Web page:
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Preventing Domestic Violence Among People with Disabilities

Session 1

What is Abuse?

Samantha Thomas, Outreach Coordinator for the Domestic Violence Initiative (DVI) will provide information and tools for self-sufficiency that supports safe and fulfilling lives free of violence and abuse. 

For over 25 years, DVI has been in existence as a non-profit agency dedicated to the survival and safety of Colorado’s men and women with disabilities and their children who are victims of domestic violence, sexual assault, caregiver abuse, and stalking. 

In addition, Erica L. Olsen, MSW., Housing and Technology Safety Specialist of The National Network to End Domestic Violence, will share information about her organization. Erica has been focusing on women and social change for over nine years, working to end domestic violence at the local and state level. 


Session 2

How to overcome barriers to support and assistance - the first steps to reaching out

Lynn Kelly will cover "The first steps to reaching out." She will also discuss and identify the systemic/organizational and personal barriers survivors with disabilities face.

Lynn Kelly is the Coordinator of Professional Training for Women Aware, the leading comprehensive domestic violence agency in Middlesex County, New Jersey. Lynn has a Master’s Degree in Counseling and has worked in the field of domestic violence for ten years. She is passionate about bringing awareness of the implications of domestic violence to the community, especially to youth.

Session 3

Preventing Domestic Violence Among People with Disabilities

Safety Planning for Survivors will include such topics as: prevalence, disability specific abuse, system and cultural barriers, risks of leaving and safety plan elements.

Sara Zesski, Project Coordinator at the New Coalition for Battered Women (NJCBW), manages such projects as "No Wrong Door NJ" and the expansion of their project "Peace: A Learned Solution."

Zesski is involved with the NJCBW’s Cultural Competency Committee, the Internal Anti-Racism Workgroup, and the White Aspiring Allies to People of Color Caucus.

Also during this session, Erica L. Olsen, MSW., Housing & Technology Safety Specialist at the National Network to End Domestic Violence (NNEDV), will discuss her organization and the services they provide. NNEDV is a social change organization dedicated to creating a social, political and economic environment in which violence against women no longer exists.

Session 4

General discussion about legal options for domestic violence victims

Certain abusive behaviors are against the law and can be pursued civilly and/or criminally. Information on options of filing for a civil restraining order and enforcement of orders will be discussed in this session. 
Please note that this speaker will not provide legal advice regarding individuals' specific situations but rather, she will talk about possible options in general that can be considered with an attorney.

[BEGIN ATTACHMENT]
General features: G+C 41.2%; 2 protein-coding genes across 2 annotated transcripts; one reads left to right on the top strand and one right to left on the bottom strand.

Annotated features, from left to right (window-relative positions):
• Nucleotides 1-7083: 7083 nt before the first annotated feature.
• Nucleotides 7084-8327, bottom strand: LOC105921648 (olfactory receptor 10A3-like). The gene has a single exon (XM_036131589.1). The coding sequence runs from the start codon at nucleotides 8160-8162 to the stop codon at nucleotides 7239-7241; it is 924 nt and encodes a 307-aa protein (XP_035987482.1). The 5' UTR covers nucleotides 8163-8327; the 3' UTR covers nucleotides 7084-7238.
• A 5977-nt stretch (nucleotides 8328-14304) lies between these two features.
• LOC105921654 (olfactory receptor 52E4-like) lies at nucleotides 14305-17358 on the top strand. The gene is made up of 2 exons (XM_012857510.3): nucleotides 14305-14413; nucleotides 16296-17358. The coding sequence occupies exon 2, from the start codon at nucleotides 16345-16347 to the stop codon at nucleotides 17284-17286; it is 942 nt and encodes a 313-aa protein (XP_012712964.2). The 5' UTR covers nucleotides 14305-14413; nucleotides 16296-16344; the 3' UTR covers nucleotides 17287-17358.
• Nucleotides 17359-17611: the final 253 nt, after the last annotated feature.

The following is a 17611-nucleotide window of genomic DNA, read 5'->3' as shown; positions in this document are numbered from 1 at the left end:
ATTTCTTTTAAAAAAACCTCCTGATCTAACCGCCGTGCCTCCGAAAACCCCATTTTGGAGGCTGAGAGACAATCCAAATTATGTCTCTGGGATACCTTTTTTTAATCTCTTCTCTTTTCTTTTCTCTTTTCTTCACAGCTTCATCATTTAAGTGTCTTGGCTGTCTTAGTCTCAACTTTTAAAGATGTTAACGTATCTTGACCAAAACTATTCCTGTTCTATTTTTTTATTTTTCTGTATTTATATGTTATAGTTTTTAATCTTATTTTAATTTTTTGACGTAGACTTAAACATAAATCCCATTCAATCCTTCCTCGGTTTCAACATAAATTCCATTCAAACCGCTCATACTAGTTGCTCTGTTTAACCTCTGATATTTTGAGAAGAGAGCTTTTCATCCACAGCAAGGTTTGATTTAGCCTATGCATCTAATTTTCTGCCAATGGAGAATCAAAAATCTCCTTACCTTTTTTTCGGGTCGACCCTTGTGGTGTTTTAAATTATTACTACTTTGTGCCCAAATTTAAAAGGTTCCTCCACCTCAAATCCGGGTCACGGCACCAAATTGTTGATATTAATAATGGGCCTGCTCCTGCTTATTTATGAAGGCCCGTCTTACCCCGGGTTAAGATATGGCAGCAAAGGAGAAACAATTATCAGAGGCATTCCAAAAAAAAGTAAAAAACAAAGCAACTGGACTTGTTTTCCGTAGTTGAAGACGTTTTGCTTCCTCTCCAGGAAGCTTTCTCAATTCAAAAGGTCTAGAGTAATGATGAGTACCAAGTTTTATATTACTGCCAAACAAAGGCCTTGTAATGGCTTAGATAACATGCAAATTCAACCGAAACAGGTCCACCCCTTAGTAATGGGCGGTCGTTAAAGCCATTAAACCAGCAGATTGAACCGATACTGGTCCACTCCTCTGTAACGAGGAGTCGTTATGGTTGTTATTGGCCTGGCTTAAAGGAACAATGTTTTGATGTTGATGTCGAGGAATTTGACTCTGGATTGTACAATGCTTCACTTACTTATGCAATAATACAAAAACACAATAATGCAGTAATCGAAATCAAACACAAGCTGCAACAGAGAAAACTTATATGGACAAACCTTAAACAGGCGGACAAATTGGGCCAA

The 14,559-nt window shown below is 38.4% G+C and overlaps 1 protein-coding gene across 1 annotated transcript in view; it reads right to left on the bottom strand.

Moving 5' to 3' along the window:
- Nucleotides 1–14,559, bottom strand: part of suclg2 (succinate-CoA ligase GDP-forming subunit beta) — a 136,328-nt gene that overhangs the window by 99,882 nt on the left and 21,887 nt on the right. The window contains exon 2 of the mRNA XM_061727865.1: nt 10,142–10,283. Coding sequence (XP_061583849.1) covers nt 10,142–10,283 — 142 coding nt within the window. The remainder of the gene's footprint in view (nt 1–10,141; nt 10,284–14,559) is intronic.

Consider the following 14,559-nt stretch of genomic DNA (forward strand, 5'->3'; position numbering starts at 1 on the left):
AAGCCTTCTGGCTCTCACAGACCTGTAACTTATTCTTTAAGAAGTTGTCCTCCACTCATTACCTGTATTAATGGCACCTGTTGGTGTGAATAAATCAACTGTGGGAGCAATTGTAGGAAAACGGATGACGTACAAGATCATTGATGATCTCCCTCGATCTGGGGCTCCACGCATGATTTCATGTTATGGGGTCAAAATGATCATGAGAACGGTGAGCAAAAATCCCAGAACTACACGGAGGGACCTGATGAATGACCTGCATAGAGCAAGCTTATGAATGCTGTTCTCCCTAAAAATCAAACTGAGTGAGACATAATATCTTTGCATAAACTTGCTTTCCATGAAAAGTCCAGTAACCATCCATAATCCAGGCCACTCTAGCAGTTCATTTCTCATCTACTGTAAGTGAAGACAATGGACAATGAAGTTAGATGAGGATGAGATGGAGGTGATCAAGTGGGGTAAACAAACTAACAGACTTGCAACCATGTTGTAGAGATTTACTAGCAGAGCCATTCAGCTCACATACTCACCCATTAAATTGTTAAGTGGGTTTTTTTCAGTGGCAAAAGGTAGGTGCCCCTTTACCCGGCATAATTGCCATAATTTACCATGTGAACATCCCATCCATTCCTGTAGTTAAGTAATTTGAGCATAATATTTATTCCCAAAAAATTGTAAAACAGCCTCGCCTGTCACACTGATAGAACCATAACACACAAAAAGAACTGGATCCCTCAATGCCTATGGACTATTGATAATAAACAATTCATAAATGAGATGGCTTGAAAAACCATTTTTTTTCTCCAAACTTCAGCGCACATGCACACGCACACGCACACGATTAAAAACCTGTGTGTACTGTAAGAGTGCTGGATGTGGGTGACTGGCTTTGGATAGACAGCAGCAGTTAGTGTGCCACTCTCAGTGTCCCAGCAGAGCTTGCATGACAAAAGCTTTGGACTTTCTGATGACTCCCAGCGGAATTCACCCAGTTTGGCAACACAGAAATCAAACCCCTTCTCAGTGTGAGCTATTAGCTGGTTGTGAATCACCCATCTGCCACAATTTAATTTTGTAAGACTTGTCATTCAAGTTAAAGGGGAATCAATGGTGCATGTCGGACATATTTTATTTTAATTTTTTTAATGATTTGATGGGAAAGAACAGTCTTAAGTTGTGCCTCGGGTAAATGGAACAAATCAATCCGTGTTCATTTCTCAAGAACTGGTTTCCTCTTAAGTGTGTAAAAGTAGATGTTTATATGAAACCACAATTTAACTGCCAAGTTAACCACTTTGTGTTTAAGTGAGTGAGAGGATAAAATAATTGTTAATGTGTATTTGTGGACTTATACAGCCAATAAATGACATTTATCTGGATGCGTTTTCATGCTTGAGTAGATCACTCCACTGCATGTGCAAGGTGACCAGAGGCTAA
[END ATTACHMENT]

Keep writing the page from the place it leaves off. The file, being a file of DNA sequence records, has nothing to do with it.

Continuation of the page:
Stacey Sarver, Esq. is the legal director of, a project of the National Network To End Domestic Violence (NNEDV) and is the senior attorney for NNEDV. Prior to joining in 2007, Ms. Sarver worked at a non-profit organization in NYC, representing low-income domestic violence victims in family court. She graduated cum laude from Fordham Law School in 2003.

Session 5

Medical-Legal Partnerships and Domestic Violence

Ben Beck-Coon will discuss the goals, objectives, and core components of medical-legal partnerships in the context of addressing domestic violence against individuals with disabilities from a holistic, team-based perspective. 

Ben Beck-Coon is a staff attorney at the Legal Clinic for the Disabled in Philadelphia, where he focuses his practice on medical-legal partnerships (MLP) and legal issues affecting individuals with disabilities, including domestic violence.

Following this, Dr. Will Marling, Executive Director of the National Organization for Victim Assistance (NOVA), will speak about his organization. Dr. Marling was trained by NOVA and brought that added dimension of development to his skill set and experience base in responding to people in crisis.

Session 6

Boundaries Between You and Others

Cema Mastroleo, Disability Services Manager at SafePlace, will define boundaries within the context of healthy and safe relationships. Participants in this session will be encouraged to think about their own boundaries, as well as ways to set and maintain them. The discussion will also include learning about - and respecting - other peoples' boundaries.

Cema Mastroleo earned a Masters of Education from the University of Texas at Austin. She has 14 years experience providing personal safety, healthy relationship and sexuality education to people with disabilities. Additionally, Cema coordinates training programs on disability awareness and accessibility for the Criminal Justice System and provides training to Adult Protective Services.

Following this, Nora Baladerian, Ph.D., will discuss the Disability and Abuse Project, an organization that works to reduce the risk of abuse, promotes healing for victims and seeks justice for those who have been victimized. As Executive Director, Dr. Baladerian was recognized for her work when she was awarded the National Crime Victims Services Award in 2008 by Attorney General Michael Muckasey.